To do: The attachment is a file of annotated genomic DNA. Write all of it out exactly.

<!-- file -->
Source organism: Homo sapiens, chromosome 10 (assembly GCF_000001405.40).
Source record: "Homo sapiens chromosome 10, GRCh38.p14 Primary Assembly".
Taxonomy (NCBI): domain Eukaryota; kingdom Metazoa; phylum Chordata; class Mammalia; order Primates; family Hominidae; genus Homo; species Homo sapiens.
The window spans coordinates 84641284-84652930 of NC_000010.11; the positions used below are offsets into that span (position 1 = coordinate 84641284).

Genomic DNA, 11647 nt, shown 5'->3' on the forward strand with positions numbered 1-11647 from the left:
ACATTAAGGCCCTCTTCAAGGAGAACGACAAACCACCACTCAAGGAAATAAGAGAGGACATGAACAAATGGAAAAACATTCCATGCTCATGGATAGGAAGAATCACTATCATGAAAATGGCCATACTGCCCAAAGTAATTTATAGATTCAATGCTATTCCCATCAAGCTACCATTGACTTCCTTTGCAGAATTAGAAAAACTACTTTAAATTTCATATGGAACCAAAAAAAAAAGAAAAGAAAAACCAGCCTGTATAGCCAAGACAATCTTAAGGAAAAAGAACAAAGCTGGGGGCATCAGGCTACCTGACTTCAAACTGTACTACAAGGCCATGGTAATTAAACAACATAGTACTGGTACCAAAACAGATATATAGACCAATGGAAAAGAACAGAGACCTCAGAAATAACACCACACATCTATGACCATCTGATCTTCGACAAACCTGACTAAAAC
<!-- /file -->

Source organism: Homo sapiens, chromosome 10 (assembly GCF_000001405.40).
Source record: "Homo sapiens chromosome 10, GRCh38.p14 Primary Assembly".
Taxonomy (NCBI): domain Eukaryota; kingdom Metazoa; phylum Chordata; class Mammalia; order Primates; family Hominidae; genus Homo; species Homo sapiens.
The window spans coordinates 84641284-84652930 of NC_000010.11; the positions used below are offsets into that span (position 1 = coordinate 84641284).

Genomic DNA, 11647 nt, shown 5'->3' on the forward strand with positions numbered 1-11647 from the left:
ACATTAAGGCCCTCTTCAAGGAGAACGACAAACCACCACTCAAGGAAATAAGAGAGGACATGAACAAATGGAAAAACATTCCATGCTCATGGATAGGAAGAATCACTATCATGAAAATGGCCATACTGCCCAAAGTAATTTATAGATTCAATGCTATTCCCATCAAGCTACCATTGACTTCCTTTGCAGAATTAGAAAAACTACTTTAAATTTCATATGGAACCAAAAAAAAAAGAAAAGAAAAACCAGCCTGTATAGCCAAGACAATCTTAAGGAAAAAGAACAAAGCTGGGGGCATCAGGCTACCTGACTTCAAACTGTACTACAAGGCCATGGTAATTAAACAACATAGTACTGGTACCAAAACAGATATATAGACCAATGGAAAAGAACAGAGACCTCAGAAATAACACCACACATCTATGACCATCTGATCTTCGACAAACCTGACTAAAAC